Project Manager, Maureen Spinks wrote this description at the beginning of the Enclosure Map Project in 2005.
The project is called “The Development of the Parishes of Badsey and Aldington since 1807” and will look at the way the villages have grown over the last 200 years. We shall use as our starting point the Enclosure maps for Badsey and Aldington. The problem is, though, that the original maps are large and unwieldy and inaccessible to most of us. The Badsey map is in the library of Christ Church, Oxford (the Patrons of the parish), whilst the Aldington map is in the Worcestershire Record Office. To make them more accessible, we are paying for a professional company to copy the maps. There will then be two ways in which you can view the maps:
- Framed and mounted actual size photographic prints of the maps will be on public display in the village (Aldington Enclosure Map in Badsey Remembrance Hall, and the Badsey Enclosure Map in St. James' Church, Badsey).
- Via an internet connection on a computer (and ultimately on CD)
These maps show who the landowners were in Badsey and Aldington 200 years ago, and every house and field is plotted. Working forward from there to the present day, the aim is that by the end of the project you will be able to click on the part of the map where your house is located and track changes in land use and ownership during the course of two centuries.
Because that is the date of the “enclosure” of Aldington (the date for Badsey was five years later, in 1812).
What does “enclosure” mean?
Before the 18th century, the open-field system of farming was used, with each landowner having a number of long strips scattered over each field. With the improved methods of farming discovered in the 18th century, strip farming became impractical, so enclosures (literally fencing off the land) were carried out. A survey of the village was made and commissioners were sent to re-allot the land, including ploughland, meadow and common to individuals in separate compact pieces.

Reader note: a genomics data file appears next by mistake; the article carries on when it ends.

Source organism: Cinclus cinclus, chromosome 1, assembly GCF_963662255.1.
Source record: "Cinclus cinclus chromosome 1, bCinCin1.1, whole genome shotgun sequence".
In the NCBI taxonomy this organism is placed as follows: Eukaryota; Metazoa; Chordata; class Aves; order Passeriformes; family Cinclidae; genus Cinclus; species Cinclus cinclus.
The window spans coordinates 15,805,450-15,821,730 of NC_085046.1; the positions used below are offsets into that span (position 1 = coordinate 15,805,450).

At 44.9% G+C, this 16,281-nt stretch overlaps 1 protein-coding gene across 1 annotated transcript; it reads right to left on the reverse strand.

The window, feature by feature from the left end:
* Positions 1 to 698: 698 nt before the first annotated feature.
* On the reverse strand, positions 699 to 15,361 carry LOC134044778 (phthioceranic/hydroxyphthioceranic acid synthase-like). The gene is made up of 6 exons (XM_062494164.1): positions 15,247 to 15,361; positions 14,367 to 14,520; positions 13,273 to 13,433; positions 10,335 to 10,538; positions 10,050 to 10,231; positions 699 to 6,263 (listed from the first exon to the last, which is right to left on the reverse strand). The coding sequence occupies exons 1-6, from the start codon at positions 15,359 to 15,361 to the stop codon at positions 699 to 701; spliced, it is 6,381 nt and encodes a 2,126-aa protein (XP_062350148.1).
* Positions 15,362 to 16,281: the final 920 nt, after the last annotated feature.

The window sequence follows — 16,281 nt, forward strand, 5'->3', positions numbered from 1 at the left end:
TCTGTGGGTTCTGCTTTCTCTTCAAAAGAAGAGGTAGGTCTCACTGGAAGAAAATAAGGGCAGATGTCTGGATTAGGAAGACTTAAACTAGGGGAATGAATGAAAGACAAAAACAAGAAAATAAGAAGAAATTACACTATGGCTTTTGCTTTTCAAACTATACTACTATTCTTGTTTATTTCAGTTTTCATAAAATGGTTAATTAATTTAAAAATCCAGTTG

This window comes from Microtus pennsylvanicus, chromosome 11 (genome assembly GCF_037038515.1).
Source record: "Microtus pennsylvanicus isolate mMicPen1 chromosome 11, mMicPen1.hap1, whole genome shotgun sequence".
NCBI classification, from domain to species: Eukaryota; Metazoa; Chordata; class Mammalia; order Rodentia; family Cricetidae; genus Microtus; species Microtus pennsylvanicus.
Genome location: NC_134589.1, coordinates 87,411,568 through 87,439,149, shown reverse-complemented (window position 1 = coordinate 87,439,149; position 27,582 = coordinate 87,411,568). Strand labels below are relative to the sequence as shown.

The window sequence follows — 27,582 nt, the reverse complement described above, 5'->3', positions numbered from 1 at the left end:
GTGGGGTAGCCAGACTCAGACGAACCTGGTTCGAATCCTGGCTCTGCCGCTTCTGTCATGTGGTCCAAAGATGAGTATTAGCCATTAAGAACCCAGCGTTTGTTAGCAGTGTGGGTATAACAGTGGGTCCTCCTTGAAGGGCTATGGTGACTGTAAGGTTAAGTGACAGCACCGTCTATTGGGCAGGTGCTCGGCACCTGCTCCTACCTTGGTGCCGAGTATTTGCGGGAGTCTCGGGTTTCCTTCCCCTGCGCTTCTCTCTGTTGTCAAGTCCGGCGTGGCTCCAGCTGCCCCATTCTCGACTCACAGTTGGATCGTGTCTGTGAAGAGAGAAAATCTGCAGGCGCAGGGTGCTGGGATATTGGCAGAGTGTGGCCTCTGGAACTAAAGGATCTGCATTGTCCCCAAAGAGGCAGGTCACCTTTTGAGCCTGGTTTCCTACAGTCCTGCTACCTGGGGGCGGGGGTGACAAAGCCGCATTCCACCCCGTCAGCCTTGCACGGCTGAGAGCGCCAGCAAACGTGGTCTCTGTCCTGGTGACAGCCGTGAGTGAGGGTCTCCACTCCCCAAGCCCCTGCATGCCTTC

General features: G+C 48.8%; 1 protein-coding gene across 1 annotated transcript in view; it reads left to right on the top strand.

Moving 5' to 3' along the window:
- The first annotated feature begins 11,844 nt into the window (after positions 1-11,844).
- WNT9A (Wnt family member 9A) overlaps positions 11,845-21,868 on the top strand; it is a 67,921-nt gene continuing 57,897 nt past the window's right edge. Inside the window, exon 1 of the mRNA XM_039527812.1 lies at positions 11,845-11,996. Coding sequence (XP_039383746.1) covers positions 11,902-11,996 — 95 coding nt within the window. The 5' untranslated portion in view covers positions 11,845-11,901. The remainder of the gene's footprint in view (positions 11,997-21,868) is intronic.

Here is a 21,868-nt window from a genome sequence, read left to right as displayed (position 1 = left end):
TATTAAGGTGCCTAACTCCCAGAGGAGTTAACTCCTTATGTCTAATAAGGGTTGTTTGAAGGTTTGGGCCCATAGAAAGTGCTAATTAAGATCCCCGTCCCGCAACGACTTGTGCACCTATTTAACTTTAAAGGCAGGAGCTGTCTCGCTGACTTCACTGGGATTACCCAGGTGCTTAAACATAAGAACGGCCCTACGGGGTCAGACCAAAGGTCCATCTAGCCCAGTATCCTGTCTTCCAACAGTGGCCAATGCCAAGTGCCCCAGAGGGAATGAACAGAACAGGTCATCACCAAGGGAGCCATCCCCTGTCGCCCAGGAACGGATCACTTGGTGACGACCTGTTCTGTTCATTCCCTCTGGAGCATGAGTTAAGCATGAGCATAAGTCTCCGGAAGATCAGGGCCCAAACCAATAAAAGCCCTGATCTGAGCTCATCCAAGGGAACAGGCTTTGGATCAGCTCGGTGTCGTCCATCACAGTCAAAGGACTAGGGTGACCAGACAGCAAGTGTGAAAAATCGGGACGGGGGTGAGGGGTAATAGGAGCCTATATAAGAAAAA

HOW WILL THE PROJECT BE RUN
(A) THE ENCLOSURE MAPS
We shall pay a professional company to scan the maps. HEDS (Higher Education Digitisation Service, based at the University of Hertfordshire) has been commissioned to undertake the work. This will involve the maps being taken to a laboratory to be scanned at a very high resolution. Two framed and mounted photographic prints of the maps will be produced for public display. We will then make a computer record listing each field, its owner, its tenant and how the land was used. The computer mapping is being done by Worcestershire Historic Environment & Archaeological Service (WHEAS) who will digitise these documents on to a 3D Geographical Information System (GIS). GIS allows a “virtual fly-through” of the landscape in 3D, thus bringing the past vividly back to life. Once the 19th century maps are on the GIS system, instant comparisons can be made with modern mapping.
(B) THE WEBSITES
The project will appear on two websites, the Worcestershire County Council website and the Badsey website (www.badsey.net) - [NB - Please note that in 2016, this was replaced by our new website, www.badseysociety.uk; the links to the WCC website may be found on the "Badsey Street by Street" pages in the "Places" section]. Using the enclosure maps (Aldington 1807, Badsey 1812) as a starting point, links will take searchers to a number of places: to the modern Ordnance Survey maps; to written descriptions of the buildings; photographs of buildings and information about the people who lived there in the past. For example, this will mean that by clicking on an image of a barn on the Enclosure map on the Worcestershire site, you could find a photograph of the barn on the Badsey website.
(C) THE HISTORICAL RESEARCH
History is not just about things that happened hundreds of years ago. History is happening now. By undertaking this in-depth study of the parishes up to the present day, we hope that we will encourage you to find out more about your home, street and village. By the end of the project, whether you live in a Tudor mansion, an Edwardian villa, a 20th century council house or a 1970s semi, you will be able to see the changing use of the land on which your house stands. In the case of houses built before 1901, you could find out who lived in your house in previous centuries.
Maureen Spinks, March 2005
The Badsey Society is grateful for a grant received from the Local Heritage Initiative in order to fund the project. The Local Heritage Initiative is a national grant scheme that helps local groups to investigate, explain and care for their local landscape, landmarks, traditions and culture. The Heritage Lottery Fund (HLF) provides the grant but the scheme is a partnership, administered by the Countryside Agency with additional funding from Nationwide Building Society